A crude system verification method
Suppose that you have a system that you are not entirely confidant of, and you want to look to see if bits of it have been modified from stock. The easiest way is to use your packaging system's verification support, but let us suppose that your package system doesn't have support for this (or at least that the support is optional and not installed at the moment).
If you happen to have another theoretically identical system lying
around (as we do), you can do a crude system verification with
rsync -n -a --delete -IOc root@hostA:/usr/ /usr/
Here hostA should be the machine that you want to verify, not the
machine that you want to verify it against. It also assumes that you
can do ssh root logins to hostA.
Some of these options are not obvious;
rsync ignore changed
directory times, while
rsync to always checksum
files to check to see if they're different, instead of trusting the size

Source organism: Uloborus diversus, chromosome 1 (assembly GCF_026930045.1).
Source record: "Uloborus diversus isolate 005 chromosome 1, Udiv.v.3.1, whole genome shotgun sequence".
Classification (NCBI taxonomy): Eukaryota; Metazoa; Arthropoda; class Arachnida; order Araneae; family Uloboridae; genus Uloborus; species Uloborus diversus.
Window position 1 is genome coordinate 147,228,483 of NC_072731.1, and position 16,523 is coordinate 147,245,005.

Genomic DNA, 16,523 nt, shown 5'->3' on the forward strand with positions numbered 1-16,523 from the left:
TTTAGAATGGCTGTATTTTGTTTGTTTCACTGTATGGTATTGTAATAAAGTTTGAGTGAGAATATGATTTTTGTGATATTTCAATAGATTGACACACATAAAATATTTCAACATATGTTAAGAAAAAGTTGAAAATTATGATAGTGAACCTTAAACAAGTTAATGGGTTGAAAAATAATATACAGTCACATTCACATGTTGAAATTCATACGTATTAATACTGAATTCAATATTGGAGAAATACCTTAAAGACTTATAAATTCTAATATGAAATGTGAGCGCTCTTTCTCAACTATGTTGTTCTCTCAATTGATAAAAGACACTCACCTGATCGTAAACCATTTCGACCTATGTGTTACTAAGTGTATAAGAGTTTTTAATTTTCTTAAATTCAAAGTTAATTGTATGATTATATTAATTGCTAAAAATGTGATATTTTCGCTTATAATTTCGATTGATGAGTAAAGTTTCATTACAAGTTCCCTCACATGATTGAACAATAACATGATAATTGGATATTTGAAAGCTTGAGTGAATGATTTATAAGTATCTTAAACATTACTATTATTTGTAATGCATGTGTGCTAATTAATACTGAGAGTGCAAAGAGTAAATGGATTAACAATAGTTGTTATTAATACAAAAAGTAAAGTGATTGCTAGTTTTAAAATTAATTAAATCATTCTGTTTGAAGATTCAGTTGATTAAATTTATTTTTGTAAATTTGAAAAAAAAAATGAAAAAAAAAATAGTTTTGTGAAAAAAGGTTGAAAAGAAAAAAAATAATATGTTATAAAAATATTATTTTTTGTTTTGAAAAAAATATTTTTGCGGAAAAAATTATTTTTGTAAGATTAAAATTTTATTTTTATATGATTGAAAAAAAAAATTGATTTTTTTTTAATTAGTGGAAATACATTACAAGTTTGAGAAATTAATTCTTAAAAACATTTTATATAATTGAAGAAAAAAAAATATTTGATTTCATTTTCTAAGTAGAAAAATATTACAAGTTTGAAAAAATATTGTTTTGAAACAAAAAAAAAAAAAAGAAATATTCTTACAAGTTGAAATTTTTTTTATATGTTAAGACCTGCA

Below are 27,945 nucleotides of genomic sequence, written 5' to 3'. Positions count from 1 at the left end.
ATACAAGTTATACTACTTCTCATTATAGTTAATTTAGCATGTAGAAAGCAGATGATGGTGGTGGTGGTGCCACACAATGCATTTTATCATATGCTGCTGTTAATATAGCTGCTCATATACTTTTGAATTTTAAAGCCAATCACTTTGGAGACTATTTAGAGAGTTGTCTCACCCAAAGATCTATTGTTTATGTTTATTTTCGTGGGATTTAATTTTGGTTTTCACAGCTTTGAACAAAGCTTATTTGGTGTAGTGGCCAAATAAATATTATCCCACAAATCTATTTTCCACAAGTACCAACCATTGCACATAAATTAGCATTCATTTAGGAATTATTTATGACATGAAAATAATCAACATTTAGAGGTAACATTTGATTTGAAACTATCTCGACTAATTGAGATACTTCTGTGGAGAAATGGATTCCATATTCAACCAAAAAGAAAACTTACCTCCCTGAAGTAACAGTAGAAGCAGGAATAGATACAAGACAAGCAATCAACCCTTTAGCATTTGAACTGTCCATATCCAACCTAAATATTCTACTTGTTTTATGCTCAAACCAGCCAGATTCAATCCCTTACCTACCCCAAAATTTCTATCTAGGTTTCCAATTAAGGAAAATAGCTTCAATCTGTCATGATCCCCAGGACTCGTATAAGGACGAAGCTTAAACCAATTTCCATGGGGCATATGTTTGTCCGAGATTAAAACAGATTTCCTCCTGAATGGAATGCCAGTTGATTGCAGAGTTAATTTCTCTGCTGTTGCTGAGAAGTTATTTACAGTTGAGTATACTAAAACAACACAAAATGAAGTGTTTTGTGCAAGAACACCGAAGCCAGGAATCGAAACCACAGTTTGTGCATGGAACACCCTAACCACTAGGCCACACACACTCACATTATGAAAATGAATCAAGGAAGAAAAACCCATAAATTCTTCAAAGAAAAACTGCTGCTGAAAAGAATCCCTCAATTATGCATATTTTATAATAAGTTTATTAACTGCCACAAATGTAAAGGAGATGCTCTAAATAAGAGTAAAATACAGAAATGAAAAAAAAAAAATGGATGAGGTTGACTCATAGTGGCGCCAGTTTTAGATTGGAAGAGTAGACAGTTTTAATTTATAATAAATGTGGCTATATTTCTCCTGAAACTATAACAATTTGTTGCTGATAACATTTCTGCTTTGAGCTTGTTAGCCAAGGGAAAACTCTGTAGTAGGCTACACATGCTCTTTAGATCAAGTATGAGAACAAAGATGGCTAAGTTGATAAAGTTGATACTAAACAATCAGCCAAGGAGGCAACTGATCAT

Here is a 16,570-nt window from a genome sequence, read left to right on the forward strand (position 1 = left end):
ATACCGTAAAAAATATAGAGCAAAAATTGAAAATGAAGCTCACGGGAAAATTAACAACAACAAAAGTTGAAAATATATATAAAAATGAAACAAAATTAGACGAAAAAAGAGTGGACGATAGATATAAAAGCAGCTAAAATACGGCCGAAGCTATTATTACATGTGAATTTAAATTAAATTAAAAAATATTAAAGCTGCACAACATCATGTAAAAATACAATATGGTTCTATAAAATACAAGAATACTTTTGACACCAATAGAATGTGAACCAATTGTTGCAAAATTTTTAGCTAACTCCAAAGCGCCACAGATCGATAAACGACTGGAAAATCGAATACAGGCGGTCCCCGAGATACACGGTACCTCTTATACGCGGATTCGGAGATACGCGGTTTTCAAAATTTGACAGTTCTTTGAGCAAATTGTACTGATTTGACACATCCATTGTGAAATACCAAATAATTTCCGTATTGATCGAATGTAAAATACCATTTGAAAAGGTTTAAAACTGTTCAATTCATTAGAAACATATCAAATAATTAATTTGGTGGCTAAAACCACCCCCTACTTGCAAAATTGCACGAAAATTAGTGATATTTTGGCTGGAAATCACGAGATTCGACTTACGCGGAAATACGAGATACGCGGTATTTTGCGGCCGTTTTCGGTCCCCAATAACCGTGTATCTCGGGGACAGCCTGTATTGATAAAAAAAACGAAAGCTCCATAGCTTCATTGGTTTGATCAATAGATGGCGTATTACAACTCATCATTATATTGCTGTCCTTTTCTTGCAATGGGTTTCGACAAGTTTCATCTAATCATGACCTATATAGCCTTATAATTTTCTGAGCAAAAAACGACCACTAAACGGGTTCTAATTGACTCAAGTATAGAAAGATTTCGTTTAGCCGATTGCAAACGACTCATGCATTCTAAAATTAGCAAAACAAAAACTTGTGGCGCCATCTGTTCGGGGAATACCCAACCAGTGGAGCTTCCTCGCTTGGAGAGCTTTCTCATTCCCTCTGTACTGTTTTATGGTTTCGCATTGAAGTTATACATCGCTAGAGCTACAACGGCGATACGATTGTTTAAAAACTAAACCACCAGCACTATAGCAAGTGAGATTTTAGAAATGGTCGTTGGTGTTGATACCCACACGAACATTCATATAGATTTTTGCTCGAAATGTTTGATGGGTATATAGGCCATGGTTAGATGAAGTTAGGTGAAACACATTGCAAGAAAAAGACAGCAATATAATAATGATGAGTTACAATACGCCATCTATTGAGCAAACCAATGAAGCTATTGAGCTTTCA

and the timestamp.
(Package systems generally don't reset the directory modification time
when they update programs in a directory, so directories like
can naturally have different timestamps on different machines. Ignoring
them saves you from drowning in noise.)
This isn't likely to work on Linux machines that use prelinking, because prelinking can create different binaries even on machines with identical package sets.
Disclaimer: as a crude verification method, this should only be used if you are mostly confidant in the system to start with. If you are not, remember the zeroth law of compromised systems.